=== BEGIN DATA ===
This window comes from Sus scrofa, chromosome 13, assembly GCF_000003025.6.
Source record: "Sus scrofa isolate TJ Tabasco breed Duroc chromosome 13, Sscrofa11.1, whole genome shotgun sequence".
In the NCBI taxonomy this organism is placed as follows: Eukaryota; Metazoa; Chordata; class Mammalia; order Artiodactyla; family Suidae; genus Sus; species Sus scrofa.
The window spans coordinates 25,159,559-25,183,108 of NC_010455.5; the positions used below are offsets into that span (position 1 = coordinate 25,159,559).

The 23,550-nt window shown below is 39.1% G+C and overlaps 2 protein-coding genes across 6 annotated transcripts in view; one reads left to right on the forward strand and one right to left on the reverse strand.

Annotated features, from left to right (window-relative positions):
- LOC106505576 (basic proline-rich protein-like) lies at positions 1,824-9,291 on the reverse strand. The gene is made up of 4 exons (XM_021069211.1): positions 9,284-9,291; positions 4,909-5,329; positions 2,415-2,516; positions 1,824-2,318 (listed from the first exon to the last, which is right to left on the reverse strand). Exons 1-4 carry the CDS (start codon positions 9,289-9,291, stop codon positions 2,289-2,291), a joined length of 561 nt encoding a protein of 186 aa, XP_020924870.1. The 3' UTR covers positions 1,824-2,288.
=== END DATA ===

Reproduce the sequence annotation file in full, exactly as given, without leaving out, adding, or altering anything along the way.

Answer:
This window comes from Sus scrofa, chromosome 13, assembly GCF_000003025.6.
Source record: "Sus scrofa isolate TJ Tabasco breed Duroc chromosome 13, Sscrofa11.1, whole genome shotgun sequence".
In the NCBI taxonomy this organism is placed as follows: Eukaryota; Metazoa; Chordata; class Mammalia; order Artiodactyla; family Suidae; genus Sus; species Sus scrofa.
The window spans coordinates 25,159,559-25,183,108 of NC_010455.5; the positions used below are offsets into that span (position 1 = coordinate 25,159,559).

The 23,550-nt window shown below is 39.1% G+C and overlaps 2 protein-coding genes across 6 annotated transcripts in view; one reads left to right on the forward strand and one right to left on the reverse strand.

Annotated features, from left to right (window-relative positions):
- LOC106505576 (basic proline-rich protein-like) lies at positions 1,824-9,291 on the reverse strand. The gene is made up of 4 exons (XM_021069211.1): positions 9,284-9,291; positions 4,909-5,329; positions 2,415-2,516; positions 1,824-2,318 (listed from the first exon to the last, which is right to left on the reverse strand). Exons 1-4 carry the CDS (start codon positions 9,289-9,291, stop codon positions 2,289-2,291), a joined length of 561 nt encoding a protein of 186 aa, XP_020924870.1. The 3' UTR covers positions 1,824-2,288.